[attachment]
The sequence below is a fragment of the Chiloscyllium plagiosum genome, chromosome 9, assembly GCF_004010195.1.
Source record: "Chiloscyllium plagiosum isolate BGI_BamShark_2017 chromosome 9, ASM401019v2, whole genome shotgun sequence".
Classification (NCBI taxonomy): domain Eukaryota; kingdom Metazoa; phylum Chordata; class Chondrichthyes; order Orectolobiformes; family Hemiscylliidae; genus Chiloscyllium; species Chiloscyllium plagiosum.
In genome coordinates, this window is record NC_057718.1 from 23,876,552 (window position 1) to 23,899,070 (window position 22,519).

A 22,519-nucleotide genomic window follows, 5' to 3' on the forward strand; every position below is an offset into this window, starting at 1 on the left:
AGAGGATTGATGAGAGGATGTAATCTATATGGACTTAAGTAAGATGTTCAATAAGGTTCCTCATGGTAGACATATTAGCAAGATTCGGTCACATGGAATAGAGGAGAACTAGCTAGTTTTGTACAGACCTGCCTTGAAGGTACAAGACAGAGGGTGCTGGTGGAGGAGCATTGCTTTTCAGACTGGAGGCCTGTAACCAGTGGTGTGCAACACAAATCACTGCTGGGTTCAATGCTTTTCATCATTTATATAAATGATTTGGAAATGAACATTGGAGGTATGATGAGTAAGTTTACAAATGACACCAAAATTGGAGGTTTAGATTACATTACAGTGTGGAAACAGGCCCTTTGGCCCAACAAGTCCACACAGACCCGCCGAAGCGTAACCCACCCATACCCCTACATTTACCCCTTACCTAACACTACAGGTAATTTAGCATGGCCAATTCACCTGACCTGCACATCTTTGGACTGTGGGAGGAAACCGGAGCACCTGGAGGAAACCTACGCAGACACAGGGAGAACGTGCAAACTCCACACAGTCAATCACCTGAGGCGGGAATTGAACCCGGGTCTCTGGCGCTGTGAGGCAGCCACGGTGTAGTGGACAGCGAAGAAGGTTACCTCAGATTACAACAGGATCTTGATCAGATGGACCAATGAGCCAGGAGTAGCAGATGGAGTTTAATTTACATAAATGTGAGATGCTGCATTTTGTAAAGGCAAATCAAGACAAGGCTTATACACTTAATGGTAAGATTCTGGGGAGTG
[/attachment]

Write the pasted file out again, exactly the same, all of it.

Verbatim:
The sequence below is a fragment of the Chiloscyllium plagiosum genome, chromosome 9, assembly GCF_004010195.1.
Source record: "Chiloscyllium plagiosum isolate BGI_BamShark_2017 chromosome 9, ASM401019v2, whole genome shotgun sequence".
Classification (NCBI taxonomy): domain Eukaryota; kingdom Metazoa; phylum Chordata; class Chondrichthyes; order Orectolobiformes; family Hemiscylliidae; genus Chiloscyllium; species Chiloscyllium plagiosum.
In genome coordinates, this window is record NC_057718.1 from 23,876,552 (window position 1) to 23,899,070 (window position 22,519).

A 22,519-nucleotide genomic window follows, 5' to 3' on the forward strand; every position below is an offset into this window, starting at 1 on the left:
AGAGGATTGATGAGAGGATGTAATCTATATGGACTTAAGTAAGATGTTCAATAAGGTTCCTCATGGTAGACATATTAGCAAGATTCGGTCACATGGAATAGAGGAGAACTAGCTAGTTTTGTACAGACCTGCCTTGAAGGTACAAGACAGAGGGTGCTGGTGGAGGAGCATTGCTTTTCAGACTGGAGGCCTGTAACCAGTGGTGTGCAACACAAATCACTGCTGGGTTCAATGCTTTTCATCATTTATATAAATGATTTGGAAATGAACATTGGAGGTATGATGAGTAAGTTTACAAATGACACCAAAATTGGAGGTTTAGATTACATTACAGTGTGGAAACAGGCCCTTTGGCCCAACAAGTCCACACAGACCCGCCGAAGCGTAACCCACCCATACCCCTACATTTACCCCTTACCTAACACTACAGGTAATTTAGCATGGCCAATTCACCTGACCTGCACATCTTTGGACTGTGGGAGGAAACCGGAGCACCTGGAGGAAACCTACGCAGACACAGGGAGAACGTGCAAACTCCACACAGTCAATCACCTGAGGCGGGAATTGAACCCGGGTCTCTGGCGCTGTGAGGCAGCCACGGTGTAGTGGACAGCGAAGAAGGTTACCTCAGATTACAACAGGATCTTGATCAGATGGACCAATGAGCCAGGAGTAGCAGATGGAGTTTAATTTACATAAATGTGAGATGCTGCATTTTGTAAAGGCAAATCAAGACAAGGCTTATACACTTAATGGTAAGATTCTGGGGAGTG